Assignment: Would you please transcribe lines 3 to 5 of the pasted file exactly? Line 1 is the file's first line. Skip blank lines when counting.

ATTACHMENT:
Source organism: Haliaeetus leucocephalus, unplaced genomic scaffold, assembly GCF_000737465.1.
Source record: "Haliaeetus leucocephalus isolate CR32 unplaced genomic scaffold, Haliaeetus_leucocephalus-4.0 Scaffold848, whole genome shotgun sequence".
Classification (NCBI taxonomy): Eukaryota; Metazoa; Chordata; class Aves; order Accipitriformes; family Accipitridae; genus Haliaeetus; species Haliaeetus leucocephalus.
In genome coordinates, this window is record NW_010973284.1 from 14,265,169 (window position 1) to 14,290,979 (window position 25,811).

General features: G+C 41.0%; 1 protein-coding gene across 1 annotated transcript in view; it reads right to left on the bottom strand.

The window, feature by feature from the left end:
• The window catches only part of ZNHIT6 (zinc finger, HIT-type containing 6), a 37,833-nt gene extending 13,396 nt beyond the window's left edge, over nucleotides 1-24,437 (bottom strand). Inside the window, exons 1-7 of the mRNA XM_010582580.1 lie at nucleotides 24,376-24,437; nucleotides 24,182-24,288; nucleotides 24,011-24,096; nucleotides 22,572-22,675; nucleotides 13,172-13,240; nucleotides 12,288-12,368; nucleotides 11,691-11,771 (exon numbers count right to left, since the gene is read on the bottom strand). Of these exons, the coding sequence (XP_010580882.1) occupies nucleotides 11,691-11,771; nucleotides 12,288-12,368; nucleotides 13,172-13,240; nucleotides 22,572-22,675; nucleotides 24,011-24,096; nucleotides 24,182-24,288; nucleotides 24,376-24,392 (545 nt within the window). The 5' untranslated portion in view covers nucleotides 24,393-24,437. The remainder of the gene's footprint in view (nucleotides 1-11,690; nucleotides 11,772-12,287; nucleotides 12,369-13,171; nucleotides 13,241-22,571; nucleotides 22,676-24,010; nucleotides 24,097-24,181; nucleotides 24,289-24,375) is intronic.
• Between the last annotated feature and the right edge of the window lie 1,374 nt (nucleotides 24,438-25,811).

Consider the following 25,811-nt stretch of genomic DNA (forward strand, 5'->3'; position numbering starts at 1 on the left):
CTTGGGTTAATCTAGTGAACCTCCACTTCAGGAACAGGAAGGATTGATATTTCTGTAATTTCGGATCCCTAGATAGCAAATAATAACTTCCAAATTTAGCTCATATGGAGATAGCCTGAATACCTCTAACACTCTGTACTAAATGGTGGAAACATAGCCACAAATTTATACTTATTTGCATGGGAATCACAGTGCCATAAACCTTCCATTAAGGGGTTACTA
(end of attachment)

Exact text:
Classification (NCBI taxonomy): Eukaryota; Metazoa; Chordata; class Aves; order Accipitriformes; family Accipitridae; genus Haliaeetus; species Haliaeetus leucocephalus.
In genome coordinates, this window is record NW_010973284.1 from 14,265,169 (window position 1) to 14,290,979 (window position 25,811).

General features: G+C 41.0%; 1 protein-coding gene across 1 annotated transcript in view; it reads right to left on the bottom strand.